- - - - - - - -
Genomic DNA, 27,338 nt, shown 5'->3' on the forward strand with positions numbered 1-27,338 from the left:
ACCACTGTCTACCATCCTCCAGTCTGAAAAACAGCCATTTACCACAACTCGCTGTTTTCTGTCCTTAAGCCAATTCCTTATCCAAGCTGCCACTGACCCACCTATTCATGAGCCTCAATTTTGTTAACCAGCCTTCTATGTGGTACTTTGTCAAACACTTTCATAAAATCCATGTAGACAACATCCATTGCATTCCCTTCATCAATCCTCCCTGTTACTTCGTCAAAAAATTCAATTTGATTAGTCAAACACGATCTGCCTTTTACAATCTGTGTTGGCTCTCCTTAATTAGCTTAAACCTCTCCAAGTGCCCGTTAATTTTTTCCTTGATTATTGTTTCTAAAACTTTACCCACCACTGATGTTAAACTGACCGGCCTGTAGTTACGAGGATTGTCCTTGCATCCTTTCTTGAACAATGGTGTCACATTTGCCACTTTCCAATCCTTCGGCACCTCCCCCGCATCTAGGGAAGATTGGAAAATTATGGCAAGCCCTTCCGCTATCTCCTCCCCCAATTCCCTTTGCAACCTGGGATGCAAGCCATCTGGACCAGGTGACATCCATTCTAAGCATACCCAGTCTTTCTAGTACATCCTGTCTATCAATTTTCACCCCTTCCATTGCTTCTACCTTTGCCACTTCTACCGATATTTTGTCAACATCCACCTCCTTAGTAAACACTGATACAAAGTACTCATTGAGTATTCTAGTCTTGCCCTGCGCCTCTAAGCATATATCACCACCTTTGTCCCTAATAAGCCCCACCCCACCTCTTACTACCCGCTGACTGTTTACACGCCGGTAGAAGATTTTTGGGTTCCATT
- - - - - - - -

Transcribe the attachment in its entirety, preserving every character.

Genomic DNA, 27,338 nt, shown 5'->3' on the forward strand with positions numbered 1-27,338 from the left:
ACCACTGTCTACCATCCTCCAGTCTGAAAAACAGCCATTTACCACAACTCGCTGTTTTCTGTCCTTAAGCCAATTCCTTATCCAAGCTGCCACTGACCCACCTATTCATGAGCCTCAATTTTGTTAACCAGCCTTCTATGTGGTACTTTGTCAAACACTTTCATAAAATCCATGTAGACAACATCCATTGCATTCCCTTCATCAATCCTCCCTGTTACTTCGTCAAAAAATTCAATTTGATTAGTCAAACACGATCTGCCTTTTACAATCTGTGTTGGCTCTCCTTAATTAGCTTAAACCTCTCCAAGTGCCCGTTAATTTTTTCCTTGATTATTGTTTCTAAAACTTTACCCACCACTGATGTTAAACTGACCGGCCTGTAGTTACGAGGATTGTCCTTGCATCCTTTCTTGAACAATGGTGTCACATTTGCCACTTTCCAATCCTTCGGCACCTCCCCCGCATCTAGGGAAGATTGGAAAATTATGGCAAGCCCTTCCGCTATCTCCTCCCCCAATTCCCTTTGCAACCTGGGATGCAAGCCATCTGGACCAGGTGACATCCATTCTAAGCATACCCAGTCTTTCTAGTACATCCTGTCTATCAATTTTCACCCCTTCCATTGCTTCTACCTTTGCCACTTCTACCGATATTTTGTCAACATCCACCTCCTTAGTAAACACTGATACAAAGTACTCATTGAGTATTCTAGTCTTGCCCTGCGCCTCTAAGCATATATCACCACCTTTGTCCCTAATAAGCCCCACCCCACCTCTTACTACCCGCTGACTGTTTACACGCCGGTAGAAGATTTTTGGGTTCCATT